A young inmate involved in a riot which has closed Hawke's Bay Prison's Youth Unit for more than 11 months has had his sentence extended to more than 13 years, at the age of just 18.
Mose Ofisa Vaipapa, who was 17 and serving six-and-a-half years at the time of the attack, was sentenced to a further seven years when he appeared before Judge Phillip Connell in Napier District Court yesterday.
Vaipapa had in March pleaded guilty to charges of wounding one officer with intent to cause grievous bodily harm and intentionally injuring another related to the attacks, and arson and intentional damage relating to the mayhem that followed.
In March, co-offender Matthew Ngatai Te Moananui, also aged 17 at the time of the attack in which he threw boiling water over one officer, was sentenced to seven-and-a-half years, having also pleaded guilty.
The Corrections Department confirmed last night that the unit is still not back in use, because of damage caused by the pair. No decisions are understood to have been made on when it will reopen.
The attack happened in the unit's day room about 11.30am on June 21 last year and, according to a police summary, was planned by the pair.
Te Moananui had been angered by cell searches, which had taken place earlier in the morning.
It was decided Te Moananui would throw hot water into an officer's face and Vaipapa would attack him with a steel teapot and knock him unconscious, with the aim of taking hostages and negotiating benefits.
Vaipapa approached the secure control room asking for assistance from staff and, after one had obliged, Te Moananui unloaded a container of hot water into the officer's face, and then struck the officer on the head and face with a teapot.
Vaipapa grabbed another teapot and joined the assault, with such force that the handle broke off and he continued the attack with his fists.
As the officer was joined by a colleague in an attempt to restrain Vaipapa, Te Moananui swung a steel table leg at the scalded officer with such venom that it broke the officer's arm.
As the second officer lay on the ground, Te Moananui belted him him in the back and shoulders with the weapon, and Vaipapa swung the jagged end of a table leg at the scalded officer, adding wounds and bruises to the existing injuries.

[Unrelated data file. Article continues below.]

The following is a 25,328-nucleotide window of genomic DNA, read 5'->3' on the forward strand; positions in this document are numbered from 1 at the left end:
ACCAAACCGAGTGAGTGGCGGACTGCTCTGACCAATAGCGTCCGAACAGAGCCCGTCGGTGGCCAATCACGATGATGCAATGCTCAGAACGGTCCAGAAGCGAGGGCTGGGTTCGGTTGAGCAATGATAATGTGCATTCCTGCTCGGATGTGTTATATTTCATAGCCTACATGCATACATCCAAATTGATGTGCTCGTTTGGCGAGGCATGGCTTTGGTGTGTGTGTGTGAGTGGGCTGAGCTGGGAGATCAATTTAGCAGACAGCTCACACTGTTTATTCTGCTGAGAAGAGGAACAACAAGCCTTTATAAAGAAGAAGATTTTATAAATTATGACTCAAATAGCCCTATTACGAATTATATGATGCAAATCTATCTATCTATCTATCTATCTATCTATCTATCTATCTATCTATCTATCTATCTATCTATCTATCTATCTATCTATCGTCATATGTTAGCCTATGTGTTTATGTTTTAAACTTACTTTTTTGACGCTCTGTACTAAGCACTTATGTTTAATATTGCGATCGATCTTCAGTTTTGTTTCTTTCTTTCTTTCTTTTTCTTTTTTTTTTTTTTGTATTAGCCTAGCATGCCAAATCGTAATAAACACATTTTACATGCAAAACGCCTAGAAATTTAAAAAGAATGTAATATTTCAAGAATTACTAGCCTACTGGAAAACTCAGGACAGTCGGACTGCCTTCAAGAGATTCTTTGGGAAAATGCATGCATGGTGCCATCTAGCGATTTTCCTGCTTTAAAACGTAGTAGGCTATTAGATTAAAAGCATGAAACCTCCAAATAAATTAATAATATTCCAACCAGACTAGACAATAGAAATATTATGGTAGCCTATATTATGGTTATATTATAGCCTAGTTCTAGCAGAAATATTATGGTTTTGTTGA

With the officers out of the room, the inmates then upturned tables and chairs, ripping legs free to smash items including a TV set, a washing machine, a toilet bowl and hand basin, and reinforced windows in the control room.
Vaipapa attempted to torch the control room by pushing burning items through a smashed window, and the pair set fire to a large plastic rubbish bin in the day room and set a larger fire in an exercise yard, risking the lives of themselves and other inmates who were unable to exit the wing, one of whom suffered an asthma attack caused by the acrid smoke.
Te Moananui and Vaipapa also smashed lights and set off fire sprinklers, and barricaded entrances to stop staff reinforcements from entering, although entry was eventually gained and the pair restrained.
Both injured staff were rushed to hospital, one of them admitted for four days for treatment to the scalds and surgery on his broken arm, requiring a plate and screws. It was also discovered he had a cracked upper vertebrae, which caused breathing difficulties. The other officer was in hospital for a night.
Yesterday, defence counsel Richard Stone said Vaipapa was angered by having been denied permission to go to his stepfather's funeral, having worked hard to get an appropriate security classification before the trip was stopped as he was on his way to the van to leave.
Judge Connell said he could understand that as a reason, but it was not an excuse, and he was mystified by an attack on officers with whom Vaipapa had otherwise got on well, in an environment where staff took extra steps to help inmates towards rehabilitation.